He’s the man who inspired one of the greatest film franchises in history, so it was only a matter of time before the life of J.R.R. Tolkien was brought to the big screen.
Taking us into the backstory of the writer, poet, and academic, the biopic Tolkien starring Nicholas Hoult (About a Boy, Max Max: Fury Road) touches on the inspirations for The Hobbit and The Lord of the Rings trilogy, and how J.R.R. invented an entire language for the people of Middle Earth.
Going in blind to Tolkien’s history, you soon realise his epic imagination was inspired by a tough upbringing.
Orphaned at twelve years of after his mother passed way (his father had died years earlier), Tolkien and his brother go in to adolescence under the care of Father Francis, a trusted clergymen who their mother assigned as legal guardian.
Father Francis sought to place the brothers into a good home, and also pushed Tolkien academically, encouraging his studies and eventual placement at Oxford University.
At Oxford, Tolkien formed the closest male friendships of his life. He and three other boys created a literary-loving brotherhood of sorts, meeting to share stories, indulge in poetry, and generally be quintessentially English.
The Horrors of War Take Their Toll
Once World War 1 hits though, things change. They all go to fight on various fronts, and are affected deeply by what they experience.
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Tolkien’s night terrors, flashbacks and cruel memories feed into the Lord of the Rings imagery, and gradually you see how the Middle Earth saga was born.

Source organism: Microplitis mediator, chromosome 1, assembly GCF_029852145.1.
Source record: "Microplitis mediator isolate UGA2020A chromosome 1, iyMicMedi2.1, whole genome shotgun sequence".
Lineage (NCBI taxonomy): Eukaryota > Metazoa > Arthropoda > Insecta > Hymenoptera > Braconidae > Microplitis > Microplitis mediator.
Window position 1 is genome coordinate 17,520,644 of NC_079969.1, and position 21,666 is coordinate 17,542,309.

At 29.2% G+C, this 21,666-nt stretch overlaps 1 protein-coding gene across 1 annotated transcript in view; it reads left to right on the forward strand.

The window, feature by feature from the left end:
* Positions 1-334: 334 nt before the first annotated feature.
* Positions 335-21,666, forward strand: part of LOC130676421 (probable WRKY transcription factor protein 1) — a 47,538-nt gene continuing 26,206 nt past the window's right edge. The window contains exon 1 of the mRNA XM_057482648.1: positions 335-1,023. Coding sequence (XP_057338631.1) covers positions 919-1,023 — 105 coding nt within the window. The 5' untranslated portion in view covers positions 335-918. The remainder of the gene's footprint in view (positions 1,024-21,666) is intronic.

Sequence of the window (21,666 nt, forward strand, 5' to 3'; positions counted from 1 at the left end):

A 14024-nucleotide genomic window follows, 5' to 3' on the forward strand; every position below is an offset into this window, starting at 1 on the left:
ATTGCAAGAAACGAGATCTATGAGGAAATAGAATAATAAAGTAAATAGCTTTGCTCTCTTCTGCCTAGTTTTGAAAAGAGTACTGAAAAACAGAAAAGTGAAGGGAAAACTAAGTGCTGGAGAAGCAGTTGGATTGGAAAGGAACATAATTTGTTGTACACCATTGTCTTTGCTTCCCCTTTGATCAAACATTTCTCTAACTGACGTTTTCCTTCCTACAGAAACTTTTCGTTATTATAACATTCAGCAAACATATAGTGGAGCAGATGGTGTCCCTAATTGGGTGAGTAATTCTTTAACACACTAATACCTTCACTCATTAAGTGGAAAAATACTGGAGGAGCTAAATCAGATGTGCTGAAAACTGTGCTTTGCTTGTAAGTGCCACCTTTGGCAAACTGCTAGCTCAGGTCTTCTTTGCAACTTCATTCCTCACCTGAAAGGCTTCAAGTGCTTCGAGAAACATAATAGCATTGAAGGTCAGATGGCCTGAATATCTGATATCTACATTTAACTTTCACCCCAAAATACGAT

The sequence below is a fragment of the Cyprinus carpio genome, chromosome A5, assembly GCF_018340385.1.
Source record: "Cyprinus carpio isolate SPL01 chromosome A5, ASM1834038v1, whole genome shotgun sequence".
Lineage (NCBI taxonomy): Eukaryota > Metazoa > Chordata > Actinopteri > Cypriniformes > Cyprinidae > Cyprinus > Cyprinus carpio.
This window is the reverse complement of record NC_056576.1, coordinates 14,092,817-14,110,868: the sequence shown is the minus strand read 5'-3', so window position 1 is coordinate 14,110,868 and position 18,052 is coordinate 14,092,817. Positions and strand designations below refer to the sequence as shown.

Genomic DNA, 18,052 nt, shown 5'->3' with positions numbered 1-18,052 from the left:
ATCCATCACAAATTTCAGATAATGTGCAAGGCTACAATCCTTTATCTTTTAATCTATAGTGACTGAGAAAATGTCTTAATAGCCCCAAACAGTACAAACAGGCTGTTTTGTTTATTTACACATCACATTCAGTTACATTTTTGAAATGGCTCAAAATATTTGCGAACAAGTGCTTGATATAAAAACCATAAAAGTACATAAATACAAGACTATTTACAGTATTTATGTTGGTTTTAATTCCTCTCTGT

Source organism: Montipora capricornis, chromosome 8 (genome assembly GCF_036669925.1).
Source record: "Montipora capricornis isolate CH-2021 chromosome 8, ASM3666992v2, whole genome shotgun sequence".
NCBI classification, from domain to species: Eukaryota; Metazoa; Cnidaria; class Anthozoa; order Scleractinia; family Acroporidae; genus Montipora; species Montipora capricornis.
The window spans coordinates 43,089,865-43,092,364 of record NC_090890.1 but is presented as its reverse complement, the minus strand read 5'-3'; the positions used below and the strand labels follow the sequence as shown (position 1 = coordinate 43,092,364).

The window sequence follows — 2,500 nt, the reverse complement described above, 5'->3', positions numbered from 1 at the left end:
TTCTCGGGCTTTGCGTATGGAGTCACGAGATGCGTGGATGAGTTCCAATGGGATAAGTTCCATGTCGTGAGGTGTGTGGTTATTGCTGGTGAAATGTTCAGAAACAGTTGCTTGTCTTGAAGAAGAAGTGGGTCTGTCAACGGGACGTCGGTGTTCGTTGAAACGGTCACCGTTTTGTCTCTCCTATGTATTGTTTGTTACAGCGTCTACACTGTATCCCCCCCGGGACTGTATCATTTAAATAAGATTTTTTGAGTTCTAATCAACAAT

Reminiscent of Dead Poets Society and The Theory of Everything, Tolkien isn’t for the noisy blockbuster lovers. It’s for fans who want to escape the noise, and understand the man who made the fanfare possible.
You are left with mixed emotions when it’s over, though.
‘Tolkien’ shows us how tragedy can inspire the greatest stories, and how creativity can pull us out of darkness.
On the one hand, it’s sad to see how much this one man endured: war, death, isolation, and extreme social pressure. Yet, Tolkien is a hopeful story about the power of art and imagination. It shows us how tragedy can inspire the greatest stories, and how creativity can pull us out of darkness.
There’s also something beautifully delicate about Tolkien’s romance with fellow orphan Edith Bratt (Lily Collins). Meeting in their share home, both bring out the best in each other. Tolkien stirs Edith’s confidence in her self-expression, and Edith encourages Tolkien’s love of language and storytelling. They have their bad days (no spoilers), but remind us how love fuels growth.
Tolkien is perfect winter viewing, and is in cinemas now.